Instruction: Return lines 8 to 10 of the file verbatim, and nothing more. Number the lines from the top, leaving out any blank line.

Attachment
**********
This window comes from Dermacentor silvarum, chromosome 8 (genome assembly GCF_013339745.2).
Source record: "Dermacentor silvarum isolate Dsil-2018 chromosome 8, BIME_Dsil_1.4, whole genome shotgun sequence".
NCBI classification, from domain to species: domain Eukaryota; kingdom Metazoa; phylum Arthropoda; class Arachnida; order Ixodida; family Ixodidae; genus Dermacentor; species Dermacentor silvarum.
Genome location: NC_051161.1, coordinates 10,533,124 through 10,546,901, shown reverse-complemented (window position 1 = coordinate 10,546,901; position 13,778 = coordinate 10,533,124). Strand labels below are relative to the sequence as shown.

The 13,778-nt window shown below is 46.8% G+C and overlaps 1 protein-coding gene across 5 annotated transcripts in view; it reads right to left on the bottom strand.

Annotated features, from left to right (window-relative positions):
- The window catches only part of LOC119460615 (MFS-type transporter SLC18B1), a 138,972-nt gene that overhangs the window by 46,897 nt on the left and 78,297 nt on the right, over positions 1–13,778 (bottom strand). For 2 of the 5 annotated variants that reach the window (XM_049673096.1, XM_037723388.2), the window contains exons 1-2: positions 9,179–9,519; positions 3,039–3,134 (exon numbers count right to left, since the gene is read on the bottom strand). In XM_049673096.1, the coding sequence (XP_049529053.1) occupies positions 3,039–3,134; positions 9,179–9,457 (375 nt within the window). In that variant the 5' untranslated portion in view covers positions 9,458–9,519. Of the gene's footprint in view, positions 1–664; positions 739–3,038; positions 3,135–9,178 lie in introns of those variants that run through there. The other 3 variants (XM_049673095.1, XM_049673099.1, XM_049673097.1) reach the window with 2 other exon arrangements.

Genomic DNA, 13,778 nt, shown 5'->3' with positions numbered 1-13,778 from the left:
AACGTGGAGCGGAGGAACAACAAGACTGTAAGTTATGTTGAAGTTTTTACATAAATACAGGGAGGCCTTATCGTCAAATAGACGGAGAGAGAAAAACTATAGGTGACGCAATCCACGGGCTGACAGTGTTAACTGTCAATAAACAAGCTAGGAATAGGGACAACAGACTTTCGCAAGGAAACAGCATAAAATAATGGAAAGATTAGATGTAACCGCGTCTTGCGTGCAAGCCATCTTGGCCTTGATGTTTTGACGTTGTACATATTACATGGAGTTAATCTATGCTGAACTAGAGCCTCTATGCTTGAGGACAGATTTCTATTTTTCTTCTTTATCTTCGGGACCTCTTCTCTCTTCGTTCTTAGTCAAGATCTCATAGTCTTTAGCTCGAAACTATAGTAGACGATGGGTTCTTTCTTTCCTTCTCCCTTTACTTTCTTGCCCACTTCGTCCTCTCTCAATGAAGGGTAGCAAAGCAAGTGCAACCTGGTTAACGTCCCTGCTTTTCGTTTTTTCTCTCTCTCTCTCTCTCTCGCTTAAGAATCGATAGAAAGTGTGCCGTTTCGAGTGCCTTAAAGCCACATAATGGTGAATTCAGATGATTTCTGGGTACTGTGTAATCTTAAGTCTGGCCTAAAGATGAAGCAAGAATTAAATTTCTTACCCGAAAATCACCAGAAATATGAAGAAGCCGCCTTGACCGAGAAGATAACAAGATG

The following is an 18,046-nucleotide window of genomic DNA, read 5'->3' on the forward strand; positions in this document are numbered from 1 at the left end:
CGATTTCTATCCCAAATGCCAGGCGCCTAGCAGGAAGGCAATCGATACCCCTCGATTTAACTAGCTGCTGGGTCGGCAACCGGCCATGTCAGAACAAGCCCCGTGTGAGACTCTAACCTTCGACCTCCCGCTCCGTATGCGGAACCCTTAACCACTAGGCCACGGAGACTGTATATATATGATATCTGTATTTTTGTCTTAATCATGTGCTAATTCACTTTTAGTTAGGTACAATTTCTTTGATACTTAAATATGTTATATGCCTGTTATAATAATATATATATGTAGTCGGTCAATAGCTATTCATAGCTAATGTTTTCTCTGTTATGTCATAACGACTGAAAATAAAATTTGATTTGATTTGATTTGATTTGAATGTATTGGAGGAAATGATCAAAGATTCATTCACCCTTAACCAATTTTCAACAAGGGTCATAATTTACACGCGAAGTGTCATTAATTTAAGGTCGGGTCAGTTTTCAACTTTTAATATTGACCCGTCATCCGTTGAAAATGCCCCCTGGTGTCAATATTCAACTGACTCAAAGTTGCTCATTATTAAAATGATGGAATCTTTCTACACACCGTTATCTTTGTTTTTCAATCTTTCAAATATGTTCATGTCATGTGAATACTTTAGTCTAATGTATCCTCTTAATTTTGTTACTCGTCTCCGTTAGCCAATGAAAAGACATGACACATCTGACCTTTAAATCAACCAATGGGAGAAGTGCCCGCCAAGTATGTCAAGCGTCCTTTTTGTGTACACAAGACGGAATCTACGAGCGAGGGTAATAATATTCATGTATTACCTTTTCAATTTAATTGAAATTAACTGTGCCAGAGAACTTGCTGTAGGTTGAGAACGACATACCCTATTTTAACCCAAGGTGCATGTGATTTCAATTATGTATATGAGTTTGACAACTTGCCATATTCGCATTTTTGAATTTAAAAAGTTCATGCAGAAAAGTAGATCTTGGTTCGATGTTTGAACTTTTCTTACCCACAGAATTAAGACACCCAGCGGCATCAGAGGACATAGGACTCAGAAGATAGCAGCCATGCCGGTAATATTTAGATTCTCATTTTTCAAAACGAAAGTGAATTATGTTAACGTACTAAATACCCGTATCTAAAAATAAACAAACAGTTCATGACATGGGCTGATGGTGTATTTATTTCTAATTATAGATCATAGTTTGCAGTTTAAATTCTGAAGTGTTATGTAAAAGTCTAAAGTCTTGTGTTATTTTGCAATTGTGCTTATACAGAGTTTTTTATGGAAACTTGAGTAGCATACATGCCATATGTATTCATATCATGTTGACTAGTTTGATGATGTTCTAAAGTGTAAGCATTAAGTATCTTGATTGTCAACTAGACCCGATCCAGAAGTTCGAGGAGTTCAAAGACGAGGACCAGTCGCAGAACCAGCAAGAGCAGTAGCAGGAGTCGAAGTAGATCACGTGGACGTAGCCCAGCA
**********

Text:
Genomic DNA, 13,778 nt, shown 5'->3' with positions numbered 1-13,778 from the left:
AACGTGGAGCGGAGGAACAACAAGACTGTAAGTTATGTTGAAGTTTTTACATAAATACAGGGAGGCCTTATCGTCAAATAGACGGAGAGAGAAAAACTATAGGTGACGCAATCCACGGGCTGACAGTGTTAACTGTCAATAAACAAGCTAGGAATAGGGACAACAGACTTTCGCAAGGAAACAGCATAAAATAATGGAAAGATTAGATGTAACCGCGTCTTGCGTGCAAGCCATCTTGGCCTTGATGTTTTGACGTTGTACATATTACATGGAGTTAATCTATGCTGAACTAGAGCCTCTATGCTTGAGGACAGATTTCTATTTTTCTTCTTTATCTTCGGGACCTCTTCTCTCTTCGTTCTTAGTCAAGATCTCATAGTCTTTAGCTCGAAACTATAGTAGACGATGGGTTCTTTCTTTCCTTCTCCCTTTACTTTCTTGCCCACTTCGTCCTCTCTCAATGAAGGGTAGCAAAGCAAGTGCAACCTGGTTAACGTCCCTGCTTTTCGTTTTTTCTCTCTCTCTCTCTCTCTCGCTTAAGAATCGATAGAAAGTGTGCCGTTTCGAGTGCCTTAAAGCCACATAATGGTGAATTCAGATGATTTCTGGGTACTGTGTAATCTTAAGTCTGGCCTAAAGATGAAGCAAGAATTAAATTTCTTACCCGAAAATCACCAGAAATATGAAGAAGCCGCCTTGACCGAGAAGATAACAAGATG

The following is an 18,046-nucleotide window of genomic DNA, read 5'->3' on the forward strand; positions in this document are numbered from 1 at the left end: